Edited to add: 2BrownDawgs pointed out, rightfully, that there is in fact a difference between a "survey" and a "study". This was, even according to the title, a survey. I've changed my post title to reflect that.

13 comments:

  1. I have read the same studies and pieces you referenced. Maybe I am a little more definitive on this issue than most (having dogs that are extremely sensitive to body movements and loud voices), but I believe there is no reason to ever use force on a dog when a positive and non-painful option is available. I think people choose aggressive methods for two reasons - it's easy and convenient and they like to feel powerful over their pet.

    I love the challenge of thinking how I can use positive reinforcement to get my dog to perform a trick or to redirect a behavior. It takes more brain power to train a dog. It's a shame people prefer not to think and use force instead.

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    1. Frankly? I'm just not good enough to not lose my temper sometimes. I try, very hard, and I've learned so much just having Elka, and can only hope to continue improving. I do agree, I love the challenge of figuring out how to shape or redirect a behavior, rather than trying force; anything Elka knows is from that sort of training, not yelling.

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  2. Thanks for calling out this study Jen, I will have to put it on my reading list. I am a work in progress, just like my dogs, so any help I can get to be better at working with my dogs and helping them be better canine citizens is worth the read. I Love Patricia McConnell, so I'm sure this will be interesting.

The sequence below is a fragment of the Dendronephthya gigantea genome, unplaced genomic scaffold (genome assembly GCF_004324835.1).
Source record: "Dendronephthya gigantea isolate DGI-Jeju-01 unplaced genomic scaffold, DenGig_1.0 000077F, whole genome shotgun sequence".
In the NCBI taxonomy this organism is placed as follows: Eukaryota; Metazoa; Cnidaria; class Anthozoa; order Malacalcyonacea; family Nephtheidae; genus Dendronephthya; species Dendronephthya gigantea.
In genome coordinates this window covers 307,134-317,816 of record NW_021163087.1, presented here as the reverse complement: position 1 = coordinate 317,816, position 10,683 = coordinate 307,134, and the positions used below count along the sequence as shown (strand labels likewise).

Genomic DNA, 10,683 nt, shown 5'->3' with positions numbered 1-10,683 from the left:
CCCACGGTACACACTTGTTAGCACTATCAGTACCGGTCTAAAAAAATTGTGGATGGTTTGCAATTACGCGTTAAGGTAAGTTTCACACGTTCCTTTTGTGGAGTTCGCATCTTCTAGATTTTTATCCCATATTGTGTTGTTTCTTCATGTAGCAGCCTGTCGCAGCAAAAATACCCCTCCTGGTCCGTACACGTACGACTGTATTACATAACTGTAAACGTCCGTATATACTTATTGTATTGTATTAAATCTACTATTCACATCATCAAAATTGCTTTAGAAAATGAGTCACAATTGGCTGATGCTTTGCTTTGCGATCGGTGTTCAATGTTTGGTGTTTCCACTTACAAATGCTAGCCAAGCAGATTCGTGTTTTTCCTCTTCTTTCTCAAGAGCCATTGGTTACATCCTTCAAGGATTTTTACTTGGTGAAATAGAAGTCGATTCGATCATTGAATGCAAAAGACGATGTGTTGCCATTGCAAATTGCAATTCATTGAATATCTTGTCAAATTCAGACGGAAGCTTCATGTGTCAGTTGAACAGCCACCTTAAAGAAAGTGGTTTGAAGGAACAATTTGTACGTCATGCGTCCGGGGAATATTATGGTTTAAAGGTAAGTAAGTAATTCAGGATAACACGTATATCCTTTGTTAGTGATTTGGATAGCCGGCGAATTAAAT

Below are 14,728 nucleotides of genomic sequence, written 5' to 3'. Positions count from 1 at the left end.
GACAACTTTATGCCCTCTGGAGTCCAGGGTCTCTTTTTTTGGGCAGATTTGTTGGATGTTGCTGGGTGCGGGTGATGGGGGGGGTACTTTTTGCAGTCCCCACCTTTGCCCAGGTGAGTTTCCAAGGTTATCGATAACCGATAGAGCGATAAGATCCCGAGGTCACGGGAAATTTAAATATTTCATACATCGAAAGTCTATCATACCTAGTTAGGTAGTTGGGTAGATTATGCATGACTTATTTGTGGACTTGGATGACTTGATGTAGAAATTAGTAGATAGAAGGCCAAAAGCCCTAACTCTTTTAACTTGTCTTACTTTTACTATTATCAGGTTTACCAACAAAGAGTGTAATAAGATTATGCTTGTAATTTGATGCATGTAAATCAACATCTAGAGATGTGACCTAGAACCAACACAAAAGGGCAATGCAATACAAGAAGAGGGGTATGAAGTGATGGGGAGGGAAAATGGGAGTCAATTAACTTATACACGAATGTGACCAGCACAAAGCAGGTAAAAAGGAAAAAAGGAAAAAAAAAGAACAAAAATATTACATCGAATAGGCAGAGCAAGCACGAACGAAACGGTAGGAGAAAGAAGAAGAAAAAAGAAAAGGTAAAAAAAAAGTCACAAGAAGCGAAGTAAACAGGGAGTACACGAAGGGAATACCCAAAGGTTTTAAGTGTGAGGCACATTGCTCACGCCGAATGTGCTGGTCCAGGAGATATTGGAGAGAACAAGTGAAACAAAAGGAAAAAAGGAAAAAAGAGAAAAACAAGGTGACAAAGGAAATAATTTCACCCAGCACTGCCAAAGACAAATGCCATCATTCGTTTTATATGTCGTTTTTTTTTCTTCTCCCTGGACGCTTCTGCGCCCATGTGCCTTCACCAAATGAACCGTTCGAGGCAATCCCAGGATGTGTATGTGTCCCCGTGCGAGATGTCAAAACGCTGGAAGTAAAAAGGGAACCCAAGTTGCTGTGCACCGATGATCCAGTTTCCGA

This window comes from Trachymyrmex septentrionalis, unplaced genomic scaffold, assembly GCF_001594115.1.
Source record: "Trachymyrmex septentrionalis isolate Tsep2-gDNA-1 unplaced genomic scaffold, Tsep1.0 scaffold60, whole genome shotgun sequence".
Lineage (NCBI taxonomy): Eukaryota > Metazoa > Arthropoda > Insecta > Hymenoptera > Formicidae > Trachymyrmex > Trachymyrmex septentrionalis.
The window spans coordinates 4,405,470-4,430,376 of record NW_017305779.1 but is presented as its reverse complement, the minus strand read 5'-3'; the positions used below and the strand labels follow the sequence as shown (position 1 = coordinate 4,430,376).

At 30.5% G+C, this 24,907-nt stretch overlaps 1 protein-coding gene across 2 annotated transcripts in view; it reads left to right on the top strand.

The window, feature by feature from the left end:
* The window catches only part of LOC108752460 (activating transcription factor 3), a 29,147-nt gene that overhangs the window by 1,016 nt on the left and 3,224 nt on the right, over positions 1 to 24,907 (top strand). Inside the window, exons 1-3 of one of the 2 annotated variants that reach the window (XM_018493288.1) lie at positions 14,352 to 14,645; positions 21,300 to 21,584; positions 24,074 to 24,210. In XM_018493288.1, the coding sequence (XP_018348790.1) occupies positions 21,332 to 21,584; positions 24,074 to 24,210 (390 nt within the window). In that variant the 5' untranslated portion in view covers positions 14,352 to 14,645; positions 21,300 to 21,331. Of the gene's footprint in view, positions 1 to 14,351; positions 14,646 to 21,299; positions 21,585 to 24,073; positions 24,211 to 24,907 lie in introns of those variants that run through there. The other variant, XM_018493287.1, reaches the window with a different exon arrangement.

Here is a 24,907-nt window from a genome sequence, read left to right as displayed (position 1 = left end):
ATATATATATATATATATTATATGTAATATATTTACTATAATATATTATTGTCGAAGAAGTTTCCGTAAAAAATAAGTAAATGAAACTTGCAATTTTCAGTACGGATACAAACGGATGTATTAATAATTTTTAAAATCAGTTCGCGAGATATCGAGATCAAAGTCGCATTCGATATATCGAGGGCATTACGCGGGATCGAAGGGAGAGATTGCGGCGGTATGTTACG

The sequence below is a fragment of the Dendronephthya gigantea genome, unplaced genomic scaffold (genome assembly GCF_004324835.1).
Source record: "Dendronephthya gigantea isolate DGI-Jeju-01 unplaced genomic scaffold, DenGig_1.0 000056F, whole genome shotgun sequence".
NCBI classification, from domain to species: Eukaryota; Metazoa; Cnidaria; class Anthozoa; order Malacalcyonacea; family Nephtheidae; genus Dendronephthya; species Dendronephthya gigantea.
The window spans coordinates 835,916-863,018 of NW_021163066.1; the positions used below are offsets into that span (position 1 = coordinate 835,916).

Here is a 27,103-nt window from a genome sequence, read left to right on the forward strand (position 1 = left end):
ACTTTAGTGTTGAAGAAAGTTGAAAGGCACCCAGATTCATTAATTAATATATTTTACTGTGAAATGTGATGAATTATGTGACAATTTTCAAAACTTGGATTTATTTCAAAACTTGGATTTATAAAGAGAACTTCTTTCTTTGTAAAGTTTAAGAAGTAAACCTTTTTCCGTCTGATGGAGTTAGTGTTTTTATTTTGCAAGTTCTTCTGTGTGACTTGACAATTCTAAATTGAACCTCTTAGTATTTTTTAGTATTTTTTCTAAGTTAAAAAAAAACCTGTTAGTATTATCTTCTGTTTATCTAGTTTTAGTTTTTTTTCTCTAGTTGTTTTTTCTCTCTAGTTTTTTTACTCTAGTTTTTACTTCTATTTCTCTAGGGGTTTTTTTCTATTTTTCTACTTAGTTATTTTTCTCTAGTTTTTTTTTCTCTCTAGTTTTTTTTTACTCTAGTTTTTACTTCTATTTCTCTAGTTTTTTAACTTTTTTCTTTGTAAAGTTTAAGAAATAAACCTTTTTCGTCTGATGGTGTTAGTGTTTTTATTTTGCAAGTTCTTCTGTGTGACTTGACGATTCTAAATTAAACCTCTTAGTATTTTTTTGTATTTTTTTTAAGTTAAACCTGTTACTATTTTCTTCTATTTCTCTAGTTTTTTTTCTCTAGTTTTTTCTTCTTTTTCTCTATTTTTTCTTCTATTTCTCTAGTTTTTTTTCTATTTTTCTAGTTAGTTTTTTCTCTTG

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    1. I hope you enjoy it as much as I did! I also love Patricia McConnell, so I don't mind that she beat me out on posting about it ;)

      Yes, I think we're all in the learning process together!

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  3. i love love love everything about this. i kid you not, just yesterday i found myself in a screaming match with a man twice my age who was yelling at me that i should have desmond on a choke chain instead of a harness. i don't normally get into confrontations with people on the street or other dog owners, but this guy just caught me on the wrong day. i wish i had been able to print this out, make it into a paper airplane, and launch it at his forehead.

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    1. Or tie it around a rock, perhaps?

      That's one thing that bugs me. When people EVANGELIZE choking your dog. Like, why has this become the norm? How has it?

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  4. I'm with you on the "I try, but sometimes I lose my temper" boat. One day I yelled at Silas for barking out the window, and then I burst into hysterical sobs because I was screaming at my already-frightened dog. He was, of course, desperately confused by the whole situation.

    Moral: you will never cry over the fact that you gave your dog a cookie.

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    1. "Moral: you will never cry over the fact that you gave your dog a cookie."


      YES!